THE BLOG
04/13/2016 07:05 pm ET Updated Apr 14, 2017

The Doctor's Dilemma

"First, do no harm." As we weigh the strategies for tackling the opioid epidemic, I have been asking myself how we, as physicians and educators, can best honor that primary ethical commitment in a situation where there are no easy answers. As a psychiatrist, I have seen well-managed pain medication bring immense relief to patients suffering from debilitating pain. But I have also seen lives destroyed by opioid abuse, addiction, and overdose. How do physicians find the right balance between providing treatment and preventing abuse?

The statistics are staggering. More Americans now die from overdoses every year than in motor vehicle crashes. A majority of these overdoses involve prescription medications. Heroin-related overdoses nearly doubled between 2011 and 2013, and four in five heroin users started out by misusing prescription pain medication. This has become a full-blown public health crisis. As health care anchors in their communities, America's medical schools and teaching hospitals see the impact of this crisis every day.

In education, research, and care, academic medicine is constantly evolving to keep pace with public health challenges and meet the needs of patients and communities. Nowhere is this more evident than in the current opioid epidemic. Nationwide, medical schools are building on existing substance abuse and pain management content that is part of required and elective coursework at nearly all U.S. medical schools. Medical schools augment lectures with a variety of hands-on instructional methods, such as simulated patient exercises, case-based instruction, workshop assessments, and clinical experiences. This strategy of weaving content throughout all four years of medical school strengthens knowledge retention. As they move into residency training, learners continue to work directly with patients to treat pain and learn the best practices for safely prescribing pain medication, especially opioids.

While medical schools and teaching hospitals are bolstering instruction in these areas and providing varied clinical learning experiences, medical educators continue to develop and refine training in other competencies that are necessary to address and prevent patient issues with pain management. For example, integrating effective communication skills into medical school education will serve a physician well throughout his or her career in any number of situations, including navigating difficult conversations with patients suspected of misusing medications or with patients seeking opioids when other options have not yet been considered. Similarly, understanding the physical effects of depression can help physicians treat the underlying cause of a patient's heightened pain rather than just the pain itself. In some states, including Massachusetts and Michigan, medical schools are working together to identify competencies related to pain management and addiction that they will expect of all graduates.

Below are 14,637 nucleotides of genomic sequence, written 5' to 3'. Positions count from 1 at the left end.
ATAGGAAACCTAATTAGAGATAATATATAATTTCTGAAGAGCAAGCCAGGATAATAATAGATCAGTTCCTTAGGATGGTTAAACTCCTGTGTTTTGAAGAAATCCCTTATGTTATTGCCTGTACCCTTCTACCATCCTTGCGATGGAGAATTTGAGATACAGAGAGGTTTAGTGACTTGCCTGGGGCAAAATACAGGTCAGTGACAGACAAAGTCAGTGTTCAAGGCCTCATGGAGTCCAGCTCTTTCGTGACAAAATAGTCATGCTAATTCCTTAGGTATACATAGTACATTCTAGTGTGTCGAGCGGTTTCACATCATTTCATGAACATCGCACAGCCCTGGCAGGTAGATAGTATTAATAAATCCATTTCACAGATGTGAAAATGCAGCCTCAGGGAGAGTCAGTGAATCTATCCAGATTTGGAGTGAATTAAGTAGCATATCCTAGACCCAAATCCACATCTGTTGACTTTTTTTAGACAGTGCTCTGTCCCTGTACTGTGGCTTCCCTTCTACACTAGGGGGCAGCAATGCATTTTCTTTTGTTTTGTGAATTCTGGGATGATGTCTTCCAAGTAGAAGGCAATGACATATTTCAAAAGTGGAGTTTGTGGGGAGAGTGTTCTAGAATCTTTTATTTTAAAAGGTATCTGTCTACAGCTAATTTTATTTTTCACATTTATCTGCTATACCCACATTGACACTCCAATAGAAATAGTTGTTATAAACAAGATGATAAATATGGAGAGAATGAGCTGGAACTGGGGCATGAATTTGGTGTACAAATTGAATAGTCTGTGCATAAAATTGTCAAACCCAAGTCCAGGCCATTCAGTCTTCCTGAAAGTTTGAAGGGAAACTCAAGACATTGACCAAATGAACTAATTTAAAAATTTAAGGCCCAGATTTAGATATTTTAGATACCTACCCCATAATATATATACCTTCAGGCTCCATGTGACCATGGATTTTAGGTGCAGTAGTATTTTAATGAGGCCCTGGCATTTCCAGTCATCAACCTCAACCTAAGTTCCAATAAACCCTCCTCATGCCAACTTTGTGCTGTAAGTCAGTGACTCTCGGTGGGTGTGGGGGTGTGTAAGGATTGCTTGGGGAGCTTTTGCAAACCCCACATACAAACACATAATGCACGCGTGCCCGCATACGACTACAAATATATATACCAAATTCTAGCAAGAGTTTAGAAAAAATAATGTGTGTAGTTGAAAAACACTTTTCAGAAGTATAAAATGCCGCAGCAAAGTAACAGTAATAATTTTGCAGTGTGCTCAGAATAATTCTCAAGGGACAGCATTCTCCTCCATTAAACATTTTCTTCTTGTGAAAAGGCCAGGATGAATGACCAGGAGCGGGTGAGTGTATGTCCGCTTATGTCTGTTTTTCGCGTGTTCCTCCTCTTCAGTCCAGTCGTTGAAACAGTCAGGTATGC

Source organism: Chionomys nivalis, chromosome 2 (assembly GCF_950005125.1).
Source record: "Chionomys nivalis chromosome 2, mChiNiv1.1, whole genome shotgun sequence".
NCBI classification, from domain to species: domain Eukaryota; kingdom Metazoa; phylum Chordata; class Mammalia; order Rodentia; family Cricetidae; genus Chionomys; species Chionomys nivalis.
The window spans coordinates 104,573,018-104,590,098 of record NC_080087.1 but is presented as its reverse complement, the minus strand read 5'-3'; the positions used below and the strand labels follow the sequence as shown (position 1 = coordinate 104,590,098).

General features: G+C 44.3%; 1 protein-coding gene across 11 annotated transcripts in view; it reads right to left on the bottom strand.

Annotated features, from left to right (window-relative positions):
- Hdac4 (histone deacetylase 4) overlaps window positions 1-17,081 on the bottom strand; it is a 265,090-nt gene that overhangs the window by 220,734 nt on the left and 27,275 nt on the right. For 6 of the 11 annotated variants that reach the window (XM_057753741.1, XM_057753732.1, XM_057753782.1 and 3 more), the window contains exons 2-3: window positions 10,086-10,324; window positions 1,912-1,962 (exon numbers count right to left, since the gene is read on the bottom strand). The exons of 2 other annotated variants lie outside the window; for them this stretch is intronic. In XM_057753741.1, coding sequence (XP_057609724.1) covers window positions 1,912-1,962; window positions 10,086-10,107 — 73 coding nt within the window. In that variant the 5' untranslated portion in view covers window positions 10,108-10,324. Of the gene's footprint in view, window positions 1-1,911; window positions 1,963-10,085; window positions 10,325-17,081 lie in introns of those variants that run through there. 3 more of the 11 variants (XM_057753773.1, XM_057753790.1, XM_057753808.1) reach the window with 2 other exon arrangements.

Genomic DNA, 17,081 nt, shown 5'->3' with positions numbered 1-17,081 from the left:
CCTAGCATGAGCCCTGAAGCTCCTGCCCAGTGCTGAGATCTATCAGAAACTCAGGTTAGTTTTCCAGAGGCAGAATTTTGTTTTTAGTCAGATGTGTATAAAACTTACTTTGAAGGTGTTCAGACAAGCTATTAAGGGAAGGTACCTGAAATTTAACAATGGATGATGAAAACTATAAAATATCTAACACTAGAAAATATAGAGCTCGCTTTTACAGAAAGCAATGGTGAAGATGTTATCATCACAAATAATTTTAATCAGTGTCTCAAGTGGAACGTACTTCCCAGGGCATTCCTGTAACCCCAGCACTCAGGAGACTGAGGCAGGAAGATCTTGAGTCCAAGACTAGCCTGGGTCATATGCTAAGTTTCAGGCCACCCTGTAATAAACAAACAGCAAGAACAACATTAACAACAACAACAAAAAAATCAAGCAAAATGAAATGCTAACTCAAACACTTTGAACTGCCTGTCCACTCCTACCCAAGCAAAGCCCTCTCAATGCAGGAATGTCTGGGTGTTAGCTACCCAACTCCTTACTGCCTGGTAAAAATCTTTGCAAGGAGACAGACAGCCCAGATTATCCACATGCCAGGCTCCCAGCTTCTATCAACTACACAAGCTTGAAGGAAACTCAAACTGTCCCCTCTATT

Medical education, like medicine itself, is evidence based. Educators use emerging information to adapt the ways they teach the next generation of health care professionals to provide care and to prepare physicians with the skills they need to keep up with changes in medicine. While we have a long way to go to fully understand the science behind pain and addiction, NIH-supported research at medical schools and teaching hospitals is generating new knowledge about pain management and pioneering new approaches to treating pain and addiction. And by bringing together teams of health care professionals and partnering with community facilities, medical schools and teaching hospitals are working with local providers to advance these new and evidence-based approaches beyond academic medical centers so that they may reach all patients. For example, when an HIV outbreak in rural Austin, Indiana, was traced back to injection opioid use, the Indiana University School of Medicine worked with the British Columbia Centre for Excellence in HIV/AIDS, the National Institute on Drug Abuse, public health officials, and local providers in an interprofessional and collaborative effort to deploy evidence-based interventions rapidly to contain the outbreak and prevent new cases.

Last October, the Association of American Medical Colleges (AAMC) joined the White House and a number of public and private partners to address the opioid crisis. Working with our nation's medical schools and teaching hospitals, we are sharing professional guidance and best practices to better educate the future health care workforce about opioid misuse and substance use disorders. Guided by our ethical commitment to "do no harm," our shared goal to strike the right balance between avoiding medication abuse and preserving access to medication for patients who rely on it to alleviate suffering.

Unfortunately, there is not a single, quick solution to this challenging public health issue. Rather, it will take a sustained, collective effort across multiple sectors. For our part, medical schools and teaching hospitals are committed to equipping the next generation of physicians with the necessary knowledge and skills, promoting cutting-edge medical research, and ensuring access to high-quality patient care to prevent and address opioid dependence and the harm that all too often follows.